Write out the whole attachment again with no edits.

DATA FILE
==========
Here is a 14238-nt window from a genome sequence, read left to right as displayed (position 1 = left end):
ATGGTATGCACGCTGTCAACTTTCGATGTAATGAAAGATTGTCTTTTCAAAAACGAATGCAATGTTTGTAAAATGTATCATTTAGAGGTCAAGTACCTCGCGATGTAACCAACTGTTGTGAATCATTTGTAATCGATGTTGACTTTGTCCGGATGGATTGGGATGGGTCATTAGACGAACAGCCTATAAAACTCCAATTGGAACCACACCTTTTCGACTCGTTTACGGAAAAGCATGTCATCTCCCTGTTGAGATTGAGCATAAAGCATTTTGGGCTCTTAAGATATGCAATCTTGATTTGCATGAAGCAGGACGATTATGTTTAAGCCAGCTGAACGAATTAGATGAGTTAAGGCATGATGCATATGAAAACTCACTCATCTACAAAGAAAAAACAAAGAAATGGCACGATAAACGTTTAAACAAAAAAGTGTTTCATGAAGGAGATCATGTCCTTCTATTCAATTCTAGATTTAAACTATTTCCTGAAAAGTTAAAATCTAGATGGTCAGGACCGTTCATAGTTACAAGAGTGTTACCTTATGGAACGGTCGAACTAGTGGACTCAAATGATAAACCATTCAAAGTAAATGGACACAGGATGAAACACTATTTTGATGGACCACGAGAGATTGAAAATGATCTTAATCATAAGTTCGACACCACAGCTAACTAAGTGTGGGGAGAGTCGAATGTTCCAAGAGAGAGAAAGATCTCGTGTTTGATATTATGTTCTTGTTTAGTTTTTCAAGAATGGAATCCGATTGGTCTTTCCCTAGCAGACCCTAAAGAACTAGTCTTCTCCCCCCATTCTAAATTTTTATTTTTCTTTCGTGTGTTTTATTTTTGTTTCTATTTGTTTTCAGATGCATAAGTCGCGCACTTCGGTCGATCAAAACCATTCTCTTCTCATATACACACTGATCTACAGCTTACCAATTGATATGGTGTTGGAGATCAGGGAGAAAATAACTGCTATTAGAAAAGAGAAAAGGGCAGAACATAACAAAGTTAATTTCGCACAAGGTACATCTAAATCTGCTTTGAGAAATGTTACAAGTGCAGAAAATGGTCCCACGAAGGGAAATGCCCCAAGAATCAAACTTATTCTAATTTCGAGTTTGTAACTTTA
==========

Here is a 14238-nt window from a genome sequence, read left to right as displayed (position 1 = left end):
ATGGTATGCACGCTGTCAACTTTCGATGTAATGAAAGATTGTCTTTTCAAAAACGAATGCAATGTTTGTAAAATGTATCATTTAGAGGTCAAGTACCTCGCGATGTAACCAACTGTTGTGAATCATTTGTAATCGATGTTGACTTTGTCCGGATGGATTGGGATGGGTCATTAGACGAACAGCCTATAAAACTCCAATTGGAACCACACCTTTTCGACTCGTTTACGGAAAAGCATGTCATCTCCCTGTTGAGATTGAGCATAAAGCATTTTGGGCTCTTAAGATATGCAATCTTGATTTGCATGAAGCAGGACGATTATGTTTAAGCCAGCTGAACGAATTAGATGAGTTAAGGCATGATGCATATGAAAACTCACTCATCTACAAAGAAAAAACAAAGAAATGGCACGATAAACGTTTAAACAAAAAAGTGTTTCATGAAGGAGATCATGTCCTTCTATTCAATTCTAGATTTAAACTATTTCCTGAAAAGTTAAAATCTAGATGGTCAGGACCGTTCATAGTTACAAGAGTGTTACCTTATGGAACGGTCGAACTAGTGGACTCAAATGATAAACCATTCAAAGTAAATGGACACAGGATGAAACACTATTTTGATGGACCACGAGAGATTGAAAATGATCTTAATCATAAGTTCGACACCACAGCTAACTAAGTGTGGGGAGAGTCGAATGTTCCAAGAGAGAGAAAGATCTCGTGTTTGATATTATGTTCTTGTTTAGTTTTTCAAGAATGGAATCCGATTGGTCTTTCCCTAGCAGACCCTAAAGAACTAGTCTTCTCCCCCCATTCTAAATTTTTATTTTTCTTTCGTGTGTTTTATTTTTGTTTCTATTTGTTTTCAGATGCATAAGTCGCGCACTTCGGTCGATCAAAACCATTCTCTTCTCATATACACACTGATCTACAGCTTACCAATTGATATGGTGTTGGAGATCAGGGAGAAAATAACTGCTATTAGAAAAGAGAAAAGGGCAGAACATAACAAAGTTAATTTCGCACAAGGTACATCTAAATCTGCTTTGAGAAATGTTACAAGTGCAGAAAATGGTCCCACGAAGGGAAATGCCCCAAGAATCAAACTTATTCTAATTTCGAGTTTGTAACTTTA